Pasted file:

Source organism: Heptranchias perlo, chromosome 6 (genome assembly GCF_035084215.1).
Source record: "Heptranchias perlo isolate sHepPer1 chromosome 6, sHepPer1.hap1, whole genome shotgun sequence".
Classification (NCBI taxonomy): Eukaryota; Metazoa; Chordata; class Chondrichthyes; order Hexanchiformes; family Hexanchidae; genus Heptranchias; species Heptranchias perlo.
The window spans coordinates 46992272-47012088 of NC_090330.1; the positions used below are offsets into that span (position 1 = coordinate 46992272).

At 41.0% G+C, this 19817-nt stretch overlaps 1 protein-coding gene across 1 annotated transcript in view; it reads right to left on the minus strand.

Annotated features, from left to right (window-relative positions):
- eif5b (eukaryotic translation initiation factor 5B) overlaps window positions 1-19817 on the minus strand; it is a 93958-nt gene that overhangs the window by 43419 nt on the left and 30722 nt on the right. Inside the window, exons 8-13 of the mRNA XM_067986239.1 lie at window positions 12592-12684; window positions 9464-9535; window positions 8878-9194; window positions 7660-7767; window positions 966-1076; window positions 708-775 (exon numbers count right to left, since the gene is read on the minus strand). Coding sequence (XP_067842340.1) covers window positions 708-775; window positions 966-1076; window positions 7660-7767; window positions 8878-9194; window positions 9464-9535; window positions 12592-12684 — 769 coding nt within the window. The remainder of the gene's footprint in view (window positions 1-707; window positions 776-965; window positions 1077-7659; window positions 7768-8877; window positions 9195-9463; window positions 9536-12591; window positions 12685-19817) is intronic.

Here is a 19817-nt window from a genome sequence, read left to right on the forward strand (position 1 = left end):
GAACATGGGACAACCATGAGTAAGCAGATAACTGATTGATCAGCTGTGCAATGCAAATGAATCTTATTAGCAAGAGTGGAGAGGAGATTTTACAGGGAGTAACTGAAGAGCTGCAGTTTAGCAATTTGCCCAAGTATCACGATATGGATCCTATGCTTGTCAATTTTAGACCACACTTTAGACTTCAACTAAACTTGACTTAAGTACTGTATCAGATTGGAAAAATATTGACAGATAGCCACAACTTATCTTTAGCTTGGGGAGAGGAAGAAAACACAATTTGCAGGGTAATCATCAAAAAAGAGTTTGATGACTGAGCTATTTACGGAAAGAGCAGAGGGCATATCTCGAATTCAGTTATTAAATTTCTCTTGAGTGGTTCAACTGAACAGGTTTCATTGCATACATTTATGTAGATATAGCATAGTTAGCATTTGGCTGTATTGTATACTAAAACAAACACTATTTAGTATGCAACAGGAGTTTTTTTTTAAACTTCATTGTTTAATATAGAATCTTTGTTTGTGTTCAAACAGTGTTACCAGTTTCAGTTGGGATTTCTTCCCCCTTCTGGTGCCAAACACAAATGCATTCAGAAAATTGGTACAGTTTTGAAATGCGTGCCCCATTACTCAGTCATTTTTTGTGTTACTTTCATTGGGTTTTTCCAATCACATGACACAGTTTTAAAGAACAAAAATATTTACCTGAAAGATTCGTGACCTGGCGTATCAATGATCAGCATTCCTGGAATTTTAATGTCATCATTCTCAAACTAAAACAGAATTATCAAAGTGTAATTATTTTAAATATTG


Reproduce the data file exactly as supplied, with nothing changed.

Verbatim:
Source organism: Heptranchias perlo, chromosome 6 (genome assembly GCF_035084215.1).
Source record: "Heptranchias perlo isolate sHepPer1 chromosome 6, sHepPer1.hap1, whole genome shotgun sequence".
Classification (NCBI taxonomy): Eukaryota; Metazoa; Chordata; class Chondrichthyes; order Hexanchiformes; family Hexanchidae; genus Heptranchias; species Heptranchias perlo.
The window spans coordinates 46992272-47012088 of NC_090330.1; the positions used below are offsets into that span (position 1 = coordinate 46992272).

At 41.0% G+C, this 19817-nt stretch overlaps 1 protein-coding gene across 1 annotated transcript in view; it reads right to left on the minus strand.

Annotated features, from left to right (window-relative positions):
- eif5b (eukaryotic translation initiation factor 5B) overlaps window positions 1-19817 on the minus strand; it is a 93958-nt gene that overhangs the window by 43419 nt on the left and 30722 nt on the right. Inside the window, exons 8-13 of the mRNA XM_067986239.1 lie at window positions 12592-12684; window positions 9464-9535; window positions 8878-9194; window positions 7660-7767; window positions 966-1076; window positions 708-775 (exon numbers count right to left, since the gene is read on the minus strand). Coding sequence (XP_067842340.1) covers window positions 708-775; window positions 966-1076; window positions 7660-7767; window positions 8878-9194; window positions 9464-9535; window positions 12592-12684 — 769 coding nt within the window. The remainder of the gene's footprint in view (window positions 1-707; window positions 776-965; window positions 1077-7659; window positions 7768-8877; window positions 9195-9463; window positions 9536-12591; window positions 12685-19817) is intronic.

Here is a 19817-nt window from a genome sequence, read left to right on the forward strand (position 1 = left end):
GAACATGGGACAACCATGAGTAAGCAGATAACTGATTGATCAGCTGTGCAATGCAAATGAATCTTATTAGCAAGAGTGGAGAGGAGATTTTACAGGGAGTAACTGAAGAGCTGCAGTTTAGCAATTTGCCCAAGTATCACGATATGGATCCTATGCTTGTCAATTTTAGACCACACTTTAGACTTCAACTAAACTTGACTTAAGTACTGTATCAGATTGGAAAAATATTGACAGATAGCCACAACTTATCTTTAGCTTGGGGAGAGGAAGAAAACACAATTTGCAGGGTAATCATCAAAAAAGAGTTTGATGACTGAGCTATTTACGGAAAGAGCAGAGGGCATATCTCGAATTCAGTTATTAAATTTCTCTTGAGTGGTTCAACTGAACAGGTTTCATTGCATACATTTATGTAGATATAGCATAGTTAGCATTTGGCTGTATTGTATACTAAAACAAACACTATTTAGTATGCAACAGGAGTTTTTTTTTAAACTTCATTGTTTAATATAGAATCTTTGTTTGTGTTCAAACAGTGTTACCAGTTTCAGTTGGGATTTCTTCCCCCTTCTGGTGCCAAACACAAATGCATTCAGAAAATTGGTACAGTTTTGAAATGCGTGCCCCATTACTCAGTCATTTTTTGTGTTACTTTCATTGGGTTTTTCCAATCACATGACACAGTTTTAAAGAACAAAAATATTTACCTGAAAGATTCGTGACCTGGCGTATCAATGATCAGCATTCCTGGAATTTTAATGTCATCATTCTCAAACTAAAACAGAATTATCAAAGTGTAATTATTTTAAATATTG